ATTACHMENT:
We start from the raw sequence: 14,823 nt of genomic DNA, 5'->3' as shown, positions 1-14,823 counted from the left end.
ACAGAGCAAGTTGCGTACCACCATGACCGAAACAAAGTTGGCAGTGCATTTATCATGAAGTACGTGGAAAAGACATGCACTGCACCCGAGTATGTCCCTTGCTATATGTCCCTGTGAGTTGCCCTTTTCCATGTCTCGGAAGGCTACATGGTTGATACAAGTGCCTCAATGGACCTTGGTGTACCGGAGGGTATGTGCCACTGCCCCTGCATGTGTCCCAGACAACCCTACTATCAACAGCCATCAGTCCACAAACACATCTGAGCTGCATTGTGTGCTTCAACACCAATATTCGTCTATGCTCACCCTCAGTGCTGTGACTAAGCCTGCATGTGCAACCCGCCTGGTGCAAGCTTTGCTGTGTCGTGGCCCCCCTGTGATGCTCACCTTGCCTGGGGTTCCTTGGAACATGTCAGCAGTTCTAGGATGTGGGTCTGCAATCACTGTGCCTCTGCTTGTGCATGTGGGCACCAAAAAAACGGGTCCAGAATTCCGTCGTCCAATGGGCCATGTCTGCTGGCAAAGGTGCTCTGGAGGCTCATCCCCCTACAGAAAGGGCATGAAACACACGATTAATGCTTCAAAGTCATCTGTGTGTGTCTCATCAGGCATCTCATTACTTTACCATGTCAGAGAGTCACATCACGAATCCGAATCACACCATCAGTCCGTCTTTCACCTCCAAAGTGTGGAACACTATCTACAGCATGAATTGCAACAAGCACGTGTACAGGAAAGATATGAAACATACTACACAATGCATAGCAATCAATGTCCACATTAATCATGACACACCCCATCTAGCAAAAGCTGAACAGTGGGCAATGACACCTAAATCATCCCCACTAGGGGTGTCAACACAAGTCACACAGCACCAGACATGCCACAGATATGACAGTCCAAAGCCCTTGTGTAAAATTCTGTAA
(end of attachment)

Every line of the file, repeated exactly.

We start from the raw sequence: 14,823 nt of genomic DNA, 5'->3' as shown, positions 1-14,823 counted from the left end.
ACAGAGCAAGTTGCGTACCACCATGACCGAAACAAAGTTGGCAGTGCATTTATCATGAAGTACGTGGAAAAGACATGCACTGCACCCGAGTATGTCCCTTGCTATATGTCCCTGTGAGTTGCCCTTTTCCATGTCTCGGAAGGCTACATGGTTGATACAAGTGCCTCAATGGACCTTGGTGTACCGGAGGGTATGTGCCACTGCCCCTGCATGTGTCCCAGACAACCCTACTATCAACAGCCATCAGTCCACAAACACATCTGAGCTGCATTGTGTGCTTCAACACCAATATTCGTCTATGCTCACCCTCAGTGCTGTGACTAAGCCTGCATGTGCAACCCGCCTGGTGCAAGCTTTGCTGTGTCGTGGCCCCCCTGTGATGCTCACCTTGCCTGGGGTTCCTTGGAACATGTCAGCAGTTCTAGGATGTGGGTCTGCAATCACTGTGCCTCTGCTTGTGCATGTGGGCACCAAAAAAACGGGTCCAGAATTCCGTCGTCCAATGGGCCATGTCTGCTGGCAAAGGTGCTCTGGAGGCTCATCCCCCTACAGAAAGGGCATGAAACACACGATTAATGCTTCAAAGTCATCTGTGTGTGTCTCATCAGGCATCTCATTACTTTACCATGTCAGAGAGTCACATCACGAATCCGAATCACACCATCAGTCCGTCTTTCACCTCCAAAGTGTGGAACACTATCTACAGCATGAATTGCAACAAGCACGTGTACAGGAAAGATATGAAACATACTACACAATGCATAGCAATCAATGTCCACATTAATCATGACACACCCCATCTAGCAAAAGCTGAACAGTGGGCAATGACACCTAAATCATCCCCACTAGGGGTGTCAACACAAGTCACACAGCACCAGACATGCCACAGATATGACAGTCCAAAGCCCTTGTGTAAAATTCTGTAA